The Gentle Art of Making Enemies
by James McNeill Whistler
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Transcriber's notes:

Obvious printer's errors have been corrected. All other inconsistencies are as in the original. The author's spelling has been retained.

Page 170: The end punctuation of "What means this affectation of naivete." has been changed to "What means this affectation of naivete?".

All illustrations are sketches of (possibly) Butterflies.







[Sidenote: "American Register," Paris, March 8, 1890.]

A most curiously well-concocted piratical scheme to publish, without his knowledge or consent, a complete collection of Mr. Whistler's writings, letters, pamphlets, lectures, &c., has been nipped in the bud on the very eve of its accomplishment. It appears that the book was actually in type and ready for issue, but the plan was to bring out the work simultaneously in England and America. This caused delay, the plates having to be shipped to New York, and the strain of secrecy upon the conspirators during the interval would seem to have been too great. In any case indications of surrounding mystery, quite sufficient to arouse Mr. Whistler's attention, brought about his rapid action. Messrs. Lewis and Lewis were instructed to take out immediate injunction against the publication in both England and America, and this information, at once cabled across, warning all publishers in the United States, exploded the plot, effectually frustrating the elaborate machinations of those engaged in it.


[Sidenote: "New York Herald," London Edition, March 23, 1890.]

This pirated collection of letters, writings, &c., to whose frustrated publication in this country and America we have already alluded, was seized in Antwerp, at the printers', on Friday last—the very day of its contracted delivery. The persistent and really desperate speculator in this volume of difficult birth, baffled in his attempt to produce it in London and New York had been tracked to Antwerp by Messrs. Lewis and Lewis; and he was finally brought down by Maitre Maeterlinck, the distinguished lawyer of that city.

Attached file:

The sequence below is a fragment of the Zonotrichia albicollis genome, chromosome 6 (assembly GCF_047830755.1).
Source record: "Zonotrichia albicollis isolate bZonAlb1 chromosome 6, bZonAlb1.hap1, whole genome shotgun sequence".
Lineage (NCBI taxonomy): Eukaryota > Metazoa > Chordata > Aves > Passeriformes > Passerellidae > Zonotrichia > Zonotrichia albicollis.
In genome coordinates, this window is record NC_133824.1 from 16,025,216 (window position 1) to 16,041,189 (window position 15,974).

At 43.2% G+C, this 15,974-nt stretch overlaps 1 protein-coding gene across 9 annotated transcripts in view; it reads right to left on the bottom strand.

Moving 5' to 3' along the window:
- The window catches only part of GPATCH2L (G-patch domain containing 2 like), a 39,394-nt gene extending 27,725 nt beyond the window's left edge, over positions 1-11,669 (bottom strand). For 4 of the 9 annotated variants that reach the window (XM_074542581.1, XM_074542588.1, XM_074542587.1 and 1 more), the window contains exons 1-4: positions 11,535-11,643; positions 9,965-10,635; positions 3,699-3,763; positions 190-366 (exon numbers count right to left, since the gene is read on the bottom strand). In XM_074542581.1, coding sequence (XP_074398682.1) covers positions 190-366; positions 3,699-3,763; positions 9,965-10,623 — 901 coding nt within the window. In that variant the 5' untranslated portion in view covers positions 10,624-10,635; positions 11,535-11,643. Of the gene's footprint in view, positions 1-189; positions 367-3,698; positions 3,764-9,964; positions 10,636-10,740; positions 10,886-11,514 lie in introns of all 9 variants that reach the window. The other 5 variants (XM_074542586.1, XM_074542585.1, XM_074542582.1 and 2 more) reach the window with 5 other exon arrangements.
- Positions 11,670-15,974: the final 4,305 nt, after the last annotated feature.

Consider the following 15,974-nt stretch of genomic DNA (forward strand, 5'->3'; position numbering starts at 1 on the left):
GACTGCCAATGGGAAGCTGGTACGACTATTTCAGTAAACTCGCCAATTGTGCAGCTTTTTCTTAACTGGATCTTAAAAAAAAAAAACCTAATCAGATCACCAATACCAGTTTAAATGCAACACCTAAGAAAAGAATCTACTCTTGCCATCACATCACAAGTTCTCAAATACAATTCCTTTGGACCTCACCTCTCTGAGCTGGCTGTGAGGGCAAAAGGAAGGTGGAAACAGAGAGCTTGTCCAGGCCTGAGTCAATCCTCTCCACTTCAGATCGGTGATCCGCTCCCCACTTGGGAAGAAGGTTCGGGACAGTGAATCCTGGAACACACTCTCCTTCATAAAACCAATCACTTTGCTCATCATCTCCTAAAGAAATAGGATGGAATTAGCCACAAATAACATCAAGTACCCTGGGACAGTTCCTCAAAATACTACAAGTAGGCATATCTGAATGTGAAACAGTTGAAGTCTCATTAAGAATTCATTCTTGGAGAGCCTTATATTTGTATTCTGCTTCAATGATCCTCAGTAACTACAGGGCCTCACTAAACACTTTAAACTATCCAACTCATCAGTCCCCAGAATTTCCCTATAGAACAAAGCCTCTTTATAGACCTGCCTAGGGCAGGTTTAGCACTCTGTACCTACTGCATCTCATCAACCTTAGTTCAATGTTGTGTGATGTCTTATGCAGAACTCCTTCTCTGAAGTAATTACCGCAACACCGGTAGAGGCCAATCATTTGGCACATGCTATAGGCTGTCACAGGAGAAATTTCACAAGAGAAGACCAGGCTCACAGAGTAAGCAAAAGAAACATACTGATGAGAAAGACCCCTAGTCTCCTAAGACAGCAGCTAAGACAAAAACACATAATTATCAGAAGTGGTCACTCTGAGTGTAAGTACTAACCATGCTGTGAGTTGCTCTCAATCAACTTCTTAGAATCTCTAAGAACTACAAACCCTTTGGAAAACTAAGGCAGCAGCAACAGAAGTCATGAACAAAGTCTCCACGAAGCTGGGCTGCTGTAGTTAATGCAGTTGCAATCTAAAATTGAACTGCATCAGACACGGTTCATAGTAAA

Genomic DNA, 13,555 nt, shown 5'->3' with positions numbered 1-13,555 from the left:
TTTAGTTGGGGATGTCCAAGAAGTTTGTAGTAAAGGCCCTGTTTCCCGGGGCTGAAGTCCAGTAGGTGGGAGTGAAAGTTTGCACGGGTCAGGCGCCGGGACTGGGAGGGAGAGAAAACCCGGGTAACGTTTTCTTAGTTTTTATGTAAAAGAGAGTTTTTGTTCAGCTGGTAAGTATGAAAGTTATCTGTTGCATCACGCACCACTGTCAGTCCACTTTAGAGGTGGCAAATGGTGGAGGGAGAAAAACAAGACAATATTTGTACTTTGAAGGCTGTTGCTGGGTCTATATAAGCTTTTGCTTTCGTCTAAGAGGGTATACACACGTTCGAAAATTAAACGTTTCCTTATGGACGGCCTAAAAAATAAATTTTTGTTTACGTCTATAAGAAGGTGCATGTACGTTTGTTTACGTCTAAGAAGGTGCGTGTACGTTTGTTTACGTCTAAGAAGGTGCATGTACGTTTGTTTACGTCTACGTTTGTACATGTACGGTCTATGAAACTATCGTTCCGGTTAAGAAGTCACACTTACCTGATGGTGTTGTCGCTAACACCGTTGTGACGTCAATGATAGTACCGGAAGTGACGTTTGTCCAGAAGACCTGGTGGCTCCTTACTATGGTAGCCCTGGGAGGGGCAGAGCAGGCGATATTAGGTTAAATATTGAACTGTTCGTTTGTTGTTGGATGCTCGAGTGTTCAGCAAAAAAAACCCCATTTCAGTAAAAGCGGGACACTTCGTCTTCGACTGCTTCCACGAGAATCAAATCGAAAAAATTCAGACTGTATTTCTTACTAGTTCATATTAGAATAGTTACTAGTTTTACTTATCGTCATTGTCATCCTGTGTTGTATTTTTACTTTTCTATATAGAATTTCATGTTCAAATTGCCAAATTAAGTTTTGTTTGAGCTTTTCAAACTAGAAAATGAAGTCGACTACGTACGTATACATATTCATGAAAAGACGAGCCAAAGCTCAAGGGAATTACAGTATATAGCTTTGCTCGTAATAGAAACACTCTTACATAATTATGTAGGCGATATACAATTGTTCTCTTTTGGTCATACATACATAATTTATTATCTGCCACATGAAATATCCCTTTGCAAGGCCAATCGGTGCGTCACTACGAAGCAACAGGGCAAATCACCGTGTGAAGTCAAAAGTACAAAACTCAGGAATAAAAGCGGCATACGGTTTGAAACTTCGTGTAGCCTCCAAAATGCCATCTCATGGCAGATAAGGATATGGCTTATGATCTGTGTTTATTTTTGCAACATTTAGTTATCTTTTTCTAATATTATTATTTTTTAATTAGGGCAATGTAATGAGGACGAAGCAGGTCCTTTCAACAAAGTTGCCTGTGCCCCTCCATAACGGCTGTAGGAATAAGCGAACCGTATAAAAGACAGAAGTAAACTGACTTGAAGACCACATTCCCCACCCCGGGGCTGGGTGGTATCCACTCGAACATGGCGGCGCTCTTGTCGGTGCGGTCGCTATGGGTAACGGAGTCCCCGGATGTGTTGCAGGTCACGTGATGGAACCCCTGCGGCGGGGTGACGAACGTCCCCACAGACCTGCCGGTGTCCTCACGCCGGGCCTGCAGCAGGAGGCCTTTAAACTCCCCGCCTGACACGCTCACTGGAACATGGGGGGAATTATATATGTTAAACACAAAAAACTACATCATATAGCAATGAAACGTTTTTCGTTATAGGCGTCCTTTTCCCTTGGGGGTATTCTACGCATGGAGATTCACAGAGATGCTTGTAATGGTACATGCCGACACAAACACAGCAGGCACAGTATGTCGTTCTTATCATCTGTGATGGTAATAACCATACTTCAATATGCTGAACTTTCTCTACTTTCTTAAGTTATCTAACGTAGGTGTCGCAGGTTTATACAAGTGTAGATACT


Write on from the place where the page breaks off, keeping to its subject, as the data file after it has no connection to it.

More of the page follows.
[Sidenote: "Pall Mall Gazette," March 27, 1890.]

With regard to this matter, to which we have already alluded on a previous occasion, Messrs. Lewis and Lewis have received the following letter from Messrs. Field and Tuer, of the Leadenhall Press, dated March 25, 1890:—

"We have seen the paragraph in yesterday's 'Pall Mall Gazette' relating to the publication of Mr. Whistler's letters. You may like to know that we recently put into type for a certain person a series of Mr. Whistlers letters and other matter, taking it for granted that Mr. Whistler had given permission. Quite recently, however, and fortunately in time to stop the work being printed, we were told that Mr. Whistler objected to his letters being published. We then sent for the person in question, and told him that until he obtained Mr. Whistler's sanction we declined to proceed further with the work, which, we may tell you, is finished and cast ready for printing, and the type distributed. From the time of this interview we have not seen or heard from the person in question, and there the matter rests."


[Sidenote: "Sunday Times," March 30, 1890.]

The fruitless attempt to publish without his consent, or rather in spite of his opposition, the collected writings of Mr. Whistler has developed into a species of chase from press to press, and from country to country. With an extraordinary fatality, the unfortunate fugitive has been invariably allowed to reach the very verge of achievement before he was surprised by the long arm of Messrs. Lewis and Lewis. Each defeat has been consequently attended with infinite loss of labour, material and money. Our readers have been told how the London venture came to nought, and how it was frustrated in America. The venue was then changed, and Belgium, as a neutral ground, was supposed possible; but here again, on the very day of its delivery, the edition of 2000 vols. was seized by M. le Procureur du Roi, and under the nose of the astounded and discomfited speculator, the packed and corded bales, of which he was about to take possession, were carried off in the Government van! The upshot of the untiring efforts of this persistent adventurer at length results in furnishing Mr. Whistler with the first and only copy of this curious work, which was certainly anything but the intention of its compiler, who clearly, judging from its contents, had reserved for him an unpleasing if not crushing surprise!


[Sidenote: "Pall Mall Gazette." March 1890.]

I have to-day seen the printed book itself of the Collected Writings of Mr. Whistler, whose publication has proved so comically impossible. The style of the preface and accessory comments is in the worst style of Western editorship; while the disastrous effect of Mr. Whistler's literature upon the one who has burned his fingers with it, is amusingly shown.

In the index occur such well-known names as Mr. J. C. Horsley, R.A., Mr. Labouchere, Mr. Ruskin, Mr. Linley Sambourne, Mr. Swinburne, Tom Taylor, Mr. Frith, and Rossetti. The famous catalogue of the "Second Exhibition of Venice Etchings, February 19, 1883," in which Mr. Whistler quotes the critics, is also given.


[Sidenote: "Pall Mall Gazette," April 9, 1890.]

We hear that a third attempt has been made to produce the pirated copy of Mr. Whistler's collected writings. Messrs. Lewis and Lewis have at once taken legal steps to stop the edition (printed in Paris) at the Customs. A cablegram has been received by Mr. Whistler's solicitors stating that Messrs. Stokes's name has been affixed to the title-page of the pirated book without the sanction of those publishers.